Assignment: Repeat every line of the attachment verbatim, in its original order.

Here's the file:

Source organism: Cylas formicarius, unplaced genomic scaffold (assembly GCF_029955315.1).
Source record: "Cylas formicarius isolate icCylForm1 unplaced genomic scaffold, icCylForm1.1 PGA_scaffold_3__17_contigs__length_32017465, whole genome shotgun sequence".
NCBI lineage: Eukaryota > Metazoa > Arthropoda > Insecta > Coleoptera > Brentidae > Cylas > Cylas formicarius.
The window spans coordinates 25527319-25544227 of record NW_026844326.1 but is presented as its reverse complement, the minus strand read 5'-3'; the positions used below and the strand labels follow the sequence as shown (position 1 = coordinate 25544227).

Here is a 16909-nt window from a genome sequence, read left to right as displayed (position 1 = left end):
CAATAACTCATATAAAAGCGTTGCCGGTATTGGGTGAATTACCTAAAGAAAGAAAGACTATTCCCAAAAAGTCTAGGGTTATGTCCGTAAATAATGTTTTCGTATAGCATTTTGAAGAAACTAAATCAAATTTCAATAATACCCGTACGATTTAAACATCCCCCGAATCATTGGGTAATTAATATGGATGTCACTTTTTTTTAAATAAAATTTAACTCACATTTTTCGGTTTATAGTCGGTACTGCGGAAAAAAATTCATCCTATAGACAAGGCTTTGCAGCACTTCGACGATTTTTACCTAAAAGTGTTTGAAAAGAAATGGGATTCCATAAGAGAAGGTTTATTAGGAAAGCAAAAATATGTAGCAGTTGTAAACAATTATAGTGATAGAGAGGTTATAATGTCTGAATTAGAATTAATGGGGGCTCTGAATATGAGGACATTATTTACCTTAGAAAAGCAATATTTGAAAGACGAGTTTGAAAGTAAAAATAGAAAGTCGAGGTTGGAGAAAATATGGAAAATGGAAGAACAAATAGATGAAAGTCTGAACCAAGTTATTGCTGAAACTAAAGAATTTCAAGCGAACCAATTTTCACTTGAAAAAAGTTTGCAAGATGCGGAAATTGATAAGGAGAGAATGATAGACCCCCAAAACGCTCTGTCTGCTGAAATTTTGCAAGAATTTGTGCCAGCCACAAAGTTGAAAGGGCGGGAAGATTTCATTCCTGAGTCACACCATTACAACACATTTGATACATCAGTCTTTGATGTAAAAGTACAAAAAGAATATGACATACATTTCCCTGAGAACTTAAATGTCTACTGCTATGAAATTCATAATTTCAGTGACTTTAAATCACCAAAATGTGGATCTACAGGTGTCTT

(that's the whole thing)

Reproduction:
Source organism: Cylas formicarius, unplaced genomic scaffold (assembly GCF_029955315.1).
Source record: "Cylas formicarius isolate icCylForm1 unplaced genomic scaffold, icCylForm1.1 PGA_scaffold_3__17_contigs__length_32017465, whole genome shotgun sequence".
NCBI lineage: Eukaryota > Metazoa > Arthropoda > Insecta > Coleoptera > Brentidae > Cylas > Cylas formicarius.
The window spans coordinates 25527319-25544227 of record NW_026844326.1 but is presented as its reverse complement, the minus strand read 5'-3'; the positions used below and the strand labels follow the sequence as shown (position 1 = coordinate 25544227).

Here is a 16909-nt window from a genome sequence, read left to right as displayed (position 1 = left end):
CAATAACTCATATAAAAGCGTTGCCGGTATTGGGTGAATTACCTAAAGAAAGAAAGACTATTCCCAAAAAGTCTAGGGTTATGTCCGTAAATAATGTTTTCGTATAGCATTTTGAAGAAACTAAATCAAATTTCAATAATACCCGTACGATTTAAACATCCCCCGAATCATTGGGTAATTAATATGGATGTCACTTTTTTTTAAATAAAATTTAACTCACATTTTTCGGTTTATAGTCGGTACTGCGGAAAAAAATTCATCCTATAGACAAGGCTTTGCAGCACTTCGACGATTTTTACCTAAAAGTGTTTGAAAAGAAATGGGATTCCATAAGAGAAGGTTTATTAGGAAAGCAAAAATATGTAGCAGTTGTAAACAATTATAGTGATAGAGAGGTTATAATGTCTGAATTAGAATTAATGGGGGCTCTGAATATGAGGACATTATTTACCTTAGAAAAGCAATATTTGAAAGACGAGTTTGAAAGTAAAAATAGAAAGTCGAGGTTGGAGAAAATATGGAAAATGGAAGAACAAATAGATGAAAGTCTGAACCAAGTTATTGCTGAAACTAAAGAATTTCAAGCGAACCAATTTTCACTTGAAAAAAGTTTGCAAGATGCGGAAATTGATAAGGAGAGAATGATAGACCCCCAAAACGCTCTGTCTGCTGAAATTTTGCAAGAATTTGTGCCAGCCACAAAGTTGAAAGGGCGGGAAGATTTCATTCCTGAGTCACACCATTACAACACATTTGATACATCAGTCTTTGATGTAAAAGTACAAAAAGAATATGACATACATTTCCCTGAGAACTTAAATGTCTACTGCTATGAAATTCATAATTTCAGTGACTTTAAATCACCAAAATGTGGATCTACAGGTGTCTT